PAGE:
The Toy Breaker follows the pattern of the two previous books, an adventure undertaken (a treasure map of their back garden), a spanner thrown into the works (their troublesome, toy-breaking and gently bullying cousin Bo) and an ending which sees everything resolved with a little lesson learnt (a remorseful Bo learning that it is possible to play nicely after all).
Benny And Penny in the Toy Breaker is a simple, beautifully illustrated tale, ideal for younger readers with it’s recognisable characters and situations. But I particularly enjoyed this one for the moments of delightful comedy throughout the tale:
It’s a really lovely book, the best of the Benny And Penny books so far, with wonderful little insights in the way the three little mice play – just like real children will. And it’s this truth that children see in Benny And Penny, that’s what makes it so appealing and enjoyable, over and over. And it’s not just younger readers – Molly (aged 10) always grabs each new Toon Books release as soon as they arrive and I always enjoy them straight after that."
--Forbidden Planet International
"The award-winning series is back for a third entry. Benny and Penny, two cute little mice — okay one cute mouse and her older brother — are hunting for loot! Benny is making a map and they’re going to hunt and dig up treasure. Their adventure is just about to start when cousin Bo shows up. Cousin Bo is naughty! He breaks toys and ruins things. Benny and Penny try their best to hide their toys before Bo shows up, but they aren’t quick enough. Sure enough, Bo runs around ruining toys, including taking their treasure map. Benny and Penny decide to seek treasure without Bo — but he is secretly shadowing his two cousins. Bad feelings ensue when they argue and Bo breaks Monkey, Penny’s stuffed animal. In the end, the three cousins talk out their problems. They decide to forgo hunting loot and play without toys – 'that way nothing can get broken.' I love the idea of easy reader comic books. It really is a wonderful partnership. Early readers rely heavily on picture clues to determine text and comics/graphic novels rely heavily on pictures to drive the story. Among other things, using comics for early readers also assist in showing readers that text moves from left to right. I also love how comic words like 'poom' or 'yo-ho-hee' are great for beginning readers who can use their phonics skills to decipher these made-up words. Benny and Penny make me smile and Bo is a geekishly naughty, he’s funny. The colored pencil (I think) drawings are sweet. The text is just right for an easy reader (I did a readability graph for The Toy Breaker and came up with an easier-than-first-grade reading level). There is a lot of repetition, as Benny and Penny hunt for trees, arrows and the like. This is a story that any child can relate to — playing with children who you don’t get along with. I found this book to be another excellent offering for the Toon Books catalog.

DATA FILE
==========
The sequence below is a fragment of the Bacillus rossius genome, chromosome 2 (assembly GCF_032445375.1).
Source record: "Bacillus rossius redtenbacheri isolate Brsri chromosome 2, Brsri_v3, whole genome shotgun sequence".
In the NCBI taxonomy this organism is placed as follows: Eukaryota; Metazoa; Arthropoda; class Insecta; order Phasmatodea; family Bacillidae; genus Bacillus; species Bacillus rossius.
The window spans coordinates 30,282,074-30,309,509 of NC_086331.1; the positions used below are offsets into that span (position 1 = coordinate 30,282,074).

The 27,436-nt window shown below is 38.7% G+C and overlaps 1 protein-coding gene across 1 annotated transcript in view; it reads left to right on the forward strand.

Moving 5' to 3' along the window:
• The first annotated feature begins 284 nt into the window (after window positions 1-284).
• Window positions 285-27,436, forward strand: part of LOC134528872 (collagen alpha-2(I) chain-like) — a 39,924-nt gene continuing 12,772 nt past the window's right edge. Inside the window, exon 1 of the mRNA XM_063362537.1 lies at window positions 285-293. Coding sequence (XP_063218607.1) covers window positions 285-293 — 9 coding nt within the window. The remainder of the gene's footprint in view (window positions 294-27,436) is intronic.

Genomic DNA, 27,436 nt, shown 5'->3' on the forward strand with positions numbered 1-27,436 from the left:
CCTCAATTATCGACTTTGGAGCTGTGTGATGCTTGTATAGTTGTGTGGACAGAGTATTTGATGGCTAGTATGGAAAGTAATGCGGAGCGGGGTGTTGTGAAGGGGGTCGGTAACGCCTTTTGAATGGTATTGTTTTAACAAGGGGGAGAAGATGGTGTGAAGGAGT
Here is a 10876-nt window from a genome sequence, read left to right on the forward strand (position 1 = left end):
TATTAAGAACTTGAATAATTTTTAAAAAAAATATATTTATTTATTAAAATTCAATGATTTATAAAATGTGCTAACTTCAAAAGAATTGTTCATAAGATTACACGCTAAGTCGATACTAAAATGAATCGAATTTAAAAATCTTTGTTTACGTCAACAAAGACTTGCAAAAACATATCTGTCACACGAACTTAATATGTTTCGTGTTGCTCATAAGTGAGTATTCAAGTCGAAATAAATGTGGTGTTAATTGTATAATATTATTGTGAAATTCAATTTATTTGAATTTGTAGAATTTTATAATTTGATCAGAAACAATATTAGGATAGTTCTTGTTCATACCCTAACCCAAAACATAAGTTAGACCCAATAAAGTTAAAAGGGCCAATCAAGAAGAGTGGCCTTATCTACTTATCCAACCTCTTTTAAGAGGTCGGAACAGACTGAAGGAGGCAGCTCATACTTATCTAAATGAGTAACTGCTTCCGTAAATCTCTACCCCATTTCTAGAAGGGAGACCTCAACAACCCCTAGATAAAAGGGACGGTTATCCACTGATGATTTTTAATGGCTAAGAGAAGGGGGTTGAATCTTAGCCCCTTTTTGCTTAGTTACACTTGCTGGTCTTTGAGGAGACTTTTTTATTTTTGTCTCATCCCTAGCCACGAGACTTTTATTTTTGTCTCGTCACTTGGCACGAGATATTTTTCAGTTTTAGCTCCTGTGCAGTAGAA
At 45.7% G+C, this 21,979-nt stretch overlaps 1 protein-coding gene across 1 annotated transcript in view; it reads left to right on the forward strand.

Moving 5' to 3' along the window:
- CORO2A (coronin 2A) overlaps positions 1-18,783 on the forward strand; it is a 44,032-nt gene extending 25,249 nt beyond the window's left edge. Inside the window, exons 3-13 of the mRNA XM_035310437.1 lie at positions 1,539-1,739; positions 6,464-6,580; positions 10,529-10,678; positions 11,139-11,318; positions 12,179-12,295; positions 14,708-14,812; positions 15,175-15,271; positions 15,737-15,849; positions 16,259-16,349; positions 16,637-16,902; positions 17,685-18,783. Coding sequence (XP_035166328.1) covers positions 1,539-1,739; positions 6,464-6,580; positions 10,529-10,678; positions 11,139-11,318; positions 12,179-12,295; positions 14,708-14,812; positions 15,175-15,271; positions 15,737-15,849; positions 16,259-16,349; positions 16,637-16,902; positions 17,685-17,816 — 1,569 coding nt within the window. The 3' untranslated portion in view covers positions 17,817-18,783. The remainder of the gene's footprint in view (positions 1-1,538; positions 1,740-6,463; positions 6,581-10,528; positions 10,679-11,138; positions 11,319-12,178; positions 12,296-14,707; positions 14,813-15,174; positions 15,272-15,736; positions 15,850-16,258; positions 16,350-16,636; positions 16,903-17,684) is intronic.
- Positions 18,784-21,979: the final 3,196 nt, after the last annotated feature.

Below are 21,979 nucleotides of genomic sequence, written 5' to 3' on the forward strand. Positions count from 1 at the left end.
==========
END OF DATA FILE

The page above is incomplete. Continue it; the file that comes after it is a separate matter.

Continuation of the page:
I received a reviewing copy of The Toy Breaker by Geoffrey Hayes from the publisher. This book is being donated to the library where I work for patron use."
"Shifting from science to sheer playground play, Geoffrey Hayes returns to the TOON banner for a third go-round with BENNY AND PENNY IN THE TOY BREAKER. In it, mice siblings Benny and Penny attempt to go in search of a secret treasure, to which Benny has an elaborate, Crayola-scrawn map, but are thwarted at every turn by their nosy cousin, Bo. This, like Hayes’ previous BENNY AND PENNY adventures, is cute, charming stuff — the perfect mix of big pictures and short words to hook a young child into the pleasures of reading (and not just comics)."
"The latest Benny and Penny book features Bo, an infamous toy breaker, visiting our mousy friends for some playtime. Of course, the siblings want to keep everything from him, and in so doing assist him in destroying several of their favorite playthings. Everything works out in the end, though, once Bo shows remorse and Benny and Penny stop worrying so much about material things. Of all the books in this series, this one has been my least favorite. It seems odd and embarrassing to say a children's graphic novel has too many words, but I often felt as though the actor mice who played Benny, Penny and Bo had haggled with writer Geoffrey Hayes over how many lines each of them had in the script. However, I'm not the target audience for this book, but, as I've mentioned before, I have my own test market at home: my oldest son (4).